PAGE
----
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December 10, 2018
Las Vegas, Nevada
Q. I want to ask you first and foremost about bullpenning. Is that a trend in baseball or is it something that if you had a five-man rotation for that?
KEVIN CASH: Well, I think we're going to see it happen. I know we're going to do it. But every club kind of values their rotation or their pitching staffs differently. I think it's fair to say, like if you look at what the Astros, Red Sox, that had a very veteran group of pitchers one through five, that might be a little challenging to do that with the bullpen.
But it was kind of the perfect storm for us in the fact that we had so many young guys coming up transitioning, and I think ultimately it helped both. It helped the guys that left Durham as starters, graduated to the Big Leagues, and it also helped some of those short-reliever starts.
Q. So it was more of a choice than a necessity?
KEVIN CASH: It was definitely a choice. It was talked about, planned about.
I think where the choice changed and necessity came in was when the injuries started. When we lost Eovaldi at the beginning of the year or had his season cut early and then we had to wait for the rehab, everything jammed up on us. But our young guys did a tremendous job filling in, and it allowed us more flexibility.
Q. When you're judging a guy from Durham or Montgomery coming up, what do you look for in a guy who can be an opener as opposed to not?
KEVIN CASH: Well, I think in a perfect world you try to compliment the opener with the length guy that falls in. So the best example is probably like a guy like Ryan Stanek coming in that throws very hard, high velocity, and you compliment him with a guy like Ryan Yarbrough that's left-handed and uses his pitch mix to navigate his way through a lineup. You're not always going to have that.
But there's no doubt we are convinced that different looks through an order, challenging lineups, gives us a good chance.
Q. Were you skeptical about it and how did you think the change through the years?
KEVIN CASH: I personally was not skeptical at all when we were discussing doing it one time through the rotation, potentially twice. Then with the injuries when it got to three and four times, I don't know if "skeptical" is the right word, it's more concerning. Like how are we going to keep guys fresh? How are we going to manage work loads in a long series? But we learned a lot through it.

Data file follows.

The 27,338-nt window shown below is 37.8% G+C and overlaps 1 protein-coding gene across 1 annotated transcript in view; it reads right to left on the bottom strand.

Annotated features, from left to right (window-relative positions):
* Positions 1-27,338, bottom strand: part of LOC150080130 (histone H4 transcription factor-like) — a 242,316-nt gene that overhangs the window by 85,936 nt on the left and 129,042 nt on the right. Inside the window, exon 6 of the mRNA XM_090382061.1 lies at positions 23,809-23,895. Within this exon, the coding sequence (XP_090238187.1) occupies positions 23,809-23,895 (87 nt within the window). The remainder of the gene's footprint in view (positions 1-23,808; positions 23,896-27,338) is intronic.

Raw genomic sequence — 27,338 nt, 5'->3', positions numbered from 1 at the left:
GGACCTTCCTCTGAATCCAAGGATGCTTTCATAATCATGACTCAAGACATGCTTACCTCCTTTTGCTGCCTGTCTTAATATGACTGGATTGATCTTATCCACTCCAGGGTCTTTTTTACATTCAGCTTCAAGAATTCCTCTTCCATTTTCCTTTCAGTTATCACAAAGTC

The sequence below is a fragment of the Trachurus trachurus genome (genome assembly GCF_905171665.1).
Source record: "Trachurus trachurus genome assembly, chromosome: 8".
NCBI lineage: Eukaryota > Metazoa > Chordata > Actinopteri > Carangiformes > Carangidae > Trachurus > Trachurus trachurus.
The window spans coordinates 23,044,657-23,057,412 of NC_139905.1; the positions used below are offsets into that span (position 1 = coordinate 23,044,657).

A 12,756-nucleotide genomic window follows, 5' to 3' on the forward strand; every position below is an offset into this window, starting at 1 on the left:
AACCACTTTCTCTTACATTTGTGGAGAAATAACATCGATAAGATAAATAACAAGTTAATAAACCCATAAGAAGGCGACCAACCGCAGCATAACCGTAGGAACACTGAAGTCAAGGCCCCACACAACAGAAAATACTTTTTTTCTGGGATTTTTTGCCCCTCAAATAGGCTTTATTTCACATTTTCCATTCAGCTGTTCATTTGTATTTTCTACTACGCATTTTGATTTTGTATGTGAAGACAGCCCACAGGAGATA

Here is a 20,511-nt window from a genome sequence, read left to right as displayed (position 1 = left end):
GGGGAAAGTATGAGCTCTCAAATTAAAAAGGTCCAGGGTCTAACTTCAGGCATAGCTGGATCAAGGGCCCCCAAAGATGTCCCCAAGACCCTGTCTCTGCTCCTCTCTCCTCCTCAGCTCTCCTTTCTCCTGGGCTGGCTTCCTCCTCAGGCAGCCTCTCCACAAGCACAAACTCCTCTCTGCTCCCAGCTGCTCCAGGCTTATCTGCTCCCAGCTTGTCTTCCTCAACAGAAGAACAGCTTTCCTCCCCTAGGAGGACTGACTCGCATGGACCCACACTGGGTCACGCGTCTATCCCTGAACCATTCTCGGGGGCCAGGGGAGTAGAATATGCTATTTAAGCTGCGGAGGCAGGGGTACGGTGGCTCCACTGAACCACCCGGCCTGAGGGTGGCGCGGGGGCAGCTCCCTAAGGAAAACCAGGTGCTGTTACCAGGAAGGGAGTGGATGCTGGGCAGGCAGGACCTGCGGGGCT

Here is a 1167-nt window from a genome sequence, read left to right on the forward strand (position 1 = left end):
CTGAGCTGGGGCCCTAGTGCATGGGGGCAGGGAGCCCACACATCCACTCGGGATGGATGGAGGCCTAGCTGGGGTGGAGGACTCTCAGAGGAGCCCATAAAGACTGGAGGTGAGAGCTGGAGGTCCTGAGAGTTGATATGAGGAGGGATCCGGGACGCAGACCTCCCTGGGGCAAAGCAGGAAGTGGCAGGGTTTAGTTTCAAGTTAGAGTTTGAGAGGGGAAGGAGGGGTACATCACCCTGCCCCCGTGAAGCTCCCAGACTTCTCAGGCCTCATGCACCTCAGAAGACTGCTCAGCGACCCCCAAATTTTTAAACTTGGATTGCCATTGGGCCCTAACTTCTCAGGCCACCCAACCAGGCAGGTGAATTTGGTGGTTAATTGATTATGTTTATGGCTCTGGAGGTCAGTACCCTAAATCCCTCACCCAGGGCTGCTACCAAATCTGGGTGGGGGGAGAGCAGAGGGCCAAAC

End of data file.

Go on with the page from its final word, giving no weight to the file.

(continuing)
Now ultimately the players give you the buy-in. And we had success with it, they embraced it, enjoyed it and it's a big credit to them.
KEVIN CASH: I think a lot of communication by the staff, Kyle Snyder and Stan Boroski did an outstanding job of communicating with them, making them understand this is not a gimmick. We are confident that this is going to help us win games. And I think a lot of guys, they're starters their entire career; from the time they're 10 years old, high school, college, pro ball. And they pride themselves on logging innings and staying out there as long as they can.
That's a great mindset to have. But if we can do something better for the team and give different looks on a consistent basis, we found it was more challenging for the opposition, the lineup.
Q. Now that you have more data than anybody in baseball, what's your takeaway as you evaluate what you guys have accomplished?
KEVIN CASH: Going forward? We're going to do it. I think right now we're discussing internally whether we do it two times through the rotation or three times through the rotation. But the nice thing is we've got all that information last year and we have a bunch of candidates that we can fill in as a traditional starter if need be. Yonny Chirinos, Yarbs, Wilmer Font, Jalen Beeks, all those guys have starting experience. If we put the flexibility of putting them back in that traditional role a time or two, we can do that.
But I'm very confident we're going to do it definitely two, potentially three times through the rotation to start the season.
Q. Where you had so much change, did it change the way you managed or building a roster or anything?